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The role of the hippocampus in passive and active spatial learning

Kosaki, Yutaka, Lin, Tzu-Ching Esther, Horne, Murray R., Pearce, John M. and Gilroy, Kerry E. 2014. The role of the hippocampus in passive and active spatial learning. Hippocampus 24 (12) , pp. 1633-1652. 10.1002/hipo.22343

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Abstract

Rats with lesions of the hippocampus or sham lesions were required in four experiments to escape from a square swimming pool by finding a submerged platform. Experiments 1 and 2 commenced with passive training in which rats were repeatedly placed on the platform in one corner—the correct corner—of a pool with distinctive walls. A test trial then revealed a strong preference for the correct corner in the sham but not the hippocampal group. Subsequent active training of being required to swim to the platform resulted in both groups acquiring a preference for the correct corner in the two experiments. In Experiments 3 and 4, rats were required to solve a discrimination between different panels pasted to the walls of the pool, by swimming to the middle of a correct panel. Hippocampal lesions prevented a discrimination being formed between panels of different lengths (Experiment 3), but not between panels showing lines of different orientations (Experiment 4); rats with sham lesions mastered both problems. It is suggested that an intact hippocampus is necessary for the formation of stimulus-goal associations that permit successful passive spatial leaning. It is further suggested that an intact hippocampus is not necessary for the formation of stimulus-response associations, except when they involve information about length or distance.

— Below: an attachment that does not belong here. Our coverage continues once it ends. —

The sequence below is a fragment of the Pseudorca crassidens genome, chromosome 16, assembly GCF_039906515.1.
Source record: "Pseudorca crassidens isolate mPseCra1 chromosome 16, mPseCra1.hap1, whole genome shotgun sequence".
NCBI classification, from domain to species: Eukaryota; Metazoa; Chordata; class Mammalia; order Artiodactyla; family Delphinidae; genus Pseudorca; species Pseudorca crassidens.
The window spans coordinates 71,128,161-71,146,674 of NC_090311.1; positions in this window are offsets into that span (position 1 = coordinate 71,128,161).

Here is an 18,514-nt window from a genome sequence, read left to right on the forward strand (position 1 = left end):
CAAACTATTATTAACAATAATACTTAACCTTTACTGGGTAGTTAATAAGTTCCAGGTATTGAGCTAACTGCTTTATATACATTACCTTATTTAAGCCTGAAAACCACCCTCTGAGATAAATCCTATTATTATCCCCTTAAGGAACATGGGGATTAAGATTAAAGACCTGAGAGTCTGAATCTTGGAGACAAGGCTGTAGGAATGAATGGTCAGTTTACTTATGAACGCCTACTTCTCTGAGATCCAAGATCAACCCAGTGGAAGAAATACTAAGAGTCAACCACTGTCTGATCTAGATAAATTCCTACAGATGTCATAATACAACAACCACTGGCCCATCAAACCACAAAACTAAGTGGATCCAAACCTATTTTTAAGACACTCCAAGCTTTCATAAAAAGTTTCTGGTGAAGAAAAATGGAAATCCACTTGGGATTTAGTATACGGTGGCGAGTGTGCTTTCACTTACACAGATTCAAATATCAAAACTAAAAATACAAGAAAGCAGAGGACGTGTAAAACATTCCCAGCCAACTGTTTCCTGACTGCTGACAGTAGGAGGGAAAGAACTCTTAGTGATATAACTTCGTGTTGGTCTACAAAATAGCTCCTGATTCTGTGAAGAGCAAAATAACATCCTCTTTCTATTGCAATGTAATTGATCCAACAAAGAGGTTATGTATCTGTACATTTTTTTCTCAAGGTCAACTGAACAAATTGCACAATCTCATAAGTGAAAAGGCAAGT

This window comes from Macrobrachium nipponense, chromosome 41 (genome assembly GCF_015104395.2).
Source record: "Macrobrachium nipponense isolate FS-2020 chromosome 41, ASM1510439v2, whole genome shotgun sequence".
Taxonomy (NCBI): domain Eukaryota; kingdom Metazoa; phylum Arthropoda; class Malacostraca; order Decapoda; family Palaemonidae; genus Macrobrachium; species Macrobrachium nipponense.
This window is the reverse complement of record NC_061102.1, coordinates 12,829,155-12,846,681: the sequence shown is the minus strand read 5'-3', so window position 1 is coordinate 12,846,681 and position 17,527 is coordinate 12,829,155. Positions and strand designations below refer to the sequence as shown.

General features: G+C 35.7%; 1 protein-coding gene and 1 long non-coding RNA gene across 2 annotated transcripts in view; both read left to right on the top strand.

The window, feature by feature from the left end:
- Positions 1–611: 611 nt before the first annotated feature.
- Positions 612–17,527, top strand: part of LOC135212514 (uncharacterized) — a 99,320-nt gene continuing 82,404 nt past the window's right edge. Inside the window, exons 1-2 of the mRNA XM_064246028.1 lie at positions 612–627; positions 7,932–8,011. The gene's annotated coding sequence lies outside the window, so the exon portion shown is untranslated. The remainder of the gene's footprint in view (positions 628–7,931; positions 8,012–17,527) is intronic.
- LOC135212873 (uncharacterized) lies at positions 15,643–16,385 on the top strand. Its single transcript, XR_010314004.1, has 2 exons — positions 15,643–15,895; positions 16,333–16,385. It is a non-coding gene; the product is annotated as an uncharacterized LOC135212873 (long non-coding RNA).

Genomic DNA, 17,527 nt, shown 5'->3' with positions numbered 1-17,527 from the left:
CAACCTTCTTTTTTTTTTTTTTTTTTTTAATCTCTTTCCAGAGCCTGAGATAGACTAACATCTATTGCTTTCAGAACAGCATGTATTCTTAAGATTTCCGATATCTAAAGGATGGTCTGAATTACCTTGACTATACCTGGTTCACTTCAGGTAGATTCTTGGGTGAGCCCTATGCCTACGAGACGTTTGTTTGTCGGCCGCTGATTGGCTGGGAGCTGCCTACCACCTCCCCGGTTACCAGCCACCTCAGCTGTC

Item Type: Article
Date Type: Publication
Status: Published
Schools: Psychology
Subjects: B Philosophy. Psychology. Religion > BF Psychology
Publisher: Wiley-Blackwell
ISSN: 1050-9631
Funders: BBSRC, Wellcome Trust
Date of First Compliant Deposit: 30 March 2016
Date of Acceptance: 8 August 2014
Last Modified: 18 Nov 2018 22:08
URI: http://orca-mwe.cf.ac.uk/id/eprint/65243

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